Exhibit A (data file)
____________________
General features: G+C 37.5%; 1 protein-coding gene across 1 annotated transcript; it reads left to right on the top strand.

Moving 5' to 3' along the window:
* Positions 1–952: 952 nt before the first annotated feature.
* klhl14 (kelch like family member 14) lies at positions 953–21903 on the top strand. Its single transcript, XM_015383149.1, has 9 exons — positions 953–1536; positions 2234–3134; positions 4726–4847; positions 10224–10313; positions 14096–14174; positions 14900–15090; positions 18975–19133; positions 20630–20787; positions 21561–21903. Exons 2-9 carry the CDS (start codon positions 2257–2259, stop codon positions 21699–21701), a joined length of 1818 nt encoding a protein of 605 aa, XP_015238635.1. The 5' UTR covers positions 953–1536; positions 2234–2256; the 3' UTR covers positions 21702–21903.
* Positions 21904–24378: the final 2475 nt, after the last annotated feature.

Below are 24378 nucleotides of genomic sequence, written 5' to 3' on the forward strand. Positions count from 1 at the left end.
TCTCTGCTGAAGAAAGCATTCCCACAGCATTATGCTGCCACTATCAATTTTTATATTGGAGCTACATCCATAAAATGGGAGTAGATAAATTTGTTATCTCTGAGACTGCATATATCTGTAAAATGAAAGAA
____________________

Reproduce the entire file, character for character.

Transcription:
General features: G+C 37.5%; 1 protein-coding gene across 1 annotated transcript; it reads left to right on the top strand.

Moving 5' to 3' along the window:
* Positions 1–952: 952 nt before the first annotated feature.
* klhl14 (kelch like family member 14) lies at positions 953–21903 on the top strand. Its single transcript, XM_015383149.1, has 9 exons — positions 953–1536; positions 2234–3134; positions 4726–4847; positions 10224–10313; positions 14096–14174; positions 14900–15090; positions 18975–19133; positions 20630–20787; positions 21561–21903. Exons 2-9 carry the CDS (start codon positions 2257–2259, stop codon positions 21699–21701), a joined length of 1818 nt encoding a protein of 605 aa, XP_015238635.1. The 5' UTR covers positions 953–1536; positions 2234–2256; the 3' UTR covers positions 21702–21903.
* Positions 21904–24378: the final 2475 nt, after the last annotated feature.

Below are 24378 nucleotides of genomic sequence, written 5' to 3' on the forward strand. Positions count from 1 at the left end.
TCTCTGCTGAAGAAAGCATTCCCACAGCATTATGCTGCCACTATCAATTTTTATATTGGAGCTACATCCATAAAATGGGAGTAGATAAATTTGTTATCTCTGAGACTGCATATATCTGTAAAATGAAAGAA